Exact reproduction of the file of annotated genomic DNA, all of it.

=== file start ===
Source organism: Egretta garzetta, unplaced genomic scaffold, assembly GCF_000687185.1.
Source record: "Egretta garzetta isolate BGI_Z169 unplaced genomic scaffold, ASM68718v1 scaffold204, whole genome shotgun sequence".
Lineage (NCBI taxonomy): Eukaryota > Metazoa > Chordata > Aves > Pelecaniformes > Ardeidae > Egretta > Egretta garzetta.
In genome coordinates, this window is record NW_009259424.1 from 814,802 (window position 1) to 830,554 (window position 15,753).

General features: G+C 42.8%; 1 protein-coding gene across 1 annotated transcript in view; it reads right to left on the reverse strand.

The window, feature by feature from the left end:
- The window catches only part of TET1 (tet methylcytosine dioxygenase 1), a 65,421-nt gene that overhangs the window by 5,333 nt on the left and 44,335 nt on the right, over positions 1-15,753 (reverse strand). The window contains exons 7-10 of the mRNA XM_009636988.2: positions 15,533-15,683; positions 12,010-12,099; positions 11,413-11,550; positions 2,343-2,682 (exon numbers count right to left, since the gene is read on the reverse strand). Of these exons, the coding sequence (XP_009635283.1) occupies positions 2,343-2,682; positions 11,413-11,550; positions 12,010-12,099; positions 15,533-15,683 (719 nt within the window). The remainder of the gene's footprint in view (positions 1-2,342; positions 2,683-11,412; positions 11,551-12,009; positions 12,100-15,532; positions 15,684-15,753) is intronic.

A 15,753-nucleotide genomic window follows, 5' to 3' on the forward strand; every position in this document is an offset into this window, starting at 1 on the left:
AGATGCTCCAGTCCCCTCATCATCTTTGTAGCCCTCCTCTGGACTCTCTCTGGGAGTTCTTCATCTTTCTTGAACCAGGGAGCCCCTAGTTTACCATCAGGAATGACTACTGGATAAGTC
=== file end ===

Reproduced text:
Source organism: Egretta garzetta, unplaced genomic scaffold, assembly GCF_000687185.1.
Source record: "Egretta garzetta isolate BGI_Z169 unplaced genomic scaffold, ASM68718v1 scaffold204, whole genome shotgun sequence".
Lineage (NCBI taxonomy): Eukaryota > Metazoa > Chordata > Aves > Pelecaniformes > Ardeidae > Egretta > Egretta garzetta.
In genome coordinates, this window is record NW_009259424.1 from 814,802 (window position 1) to 830,554 (window position 15,753).

General features: G+C 42.8%; 1 protein-coding gene across 1 annotated transcript in view; it reads right to left on the reverse strand.

The window, feature by feature from the left end:
- The window catches only part of TET1 (tet methylcytosine dioxygenase 1), a 65,421-nt gene that overhangs the window by 5,333 nt on the left and 44,335 nt on the right, over positions 1-15,753 (reverse strand). The window contains exons 7-10 of the mRNA XM_009636988.2: positions 15,533-15,683; positions 12,010-12,099; positions 11,413-11,550; positions 2,343-2,682 (exon numbers count right to left, since the gene is read on the reverse strand). Of these exons, the coding sequence (XP_009635283.1) occupies positions 2,343-2,682; positions 11,413-11,550; positions 12,010-12,099; positions 15,533-15,683 (719 nt within the window). The remainder of the gene's footprint in view (positions 1-2,342; positions 2,683-11,412; positions 11,551-12,009; positions 12,100-15,532; positions 15,684-15,753) is intronic.

A 15,753-nucleotide genomic window follows, 5' to 3' on the forward strand; every position in this document is an offset into this window, starting at 1 on the left:
AGATGCTCCAGTCCCCTCATCATCTTTGTAGCCCTCCTCTGGACTCTCTCTGGGAGTTCTTCATCTTTCTTGAACCAGGGAGCCCCTAGTTTACCATCAGGAATGACTACTGGATAAGTC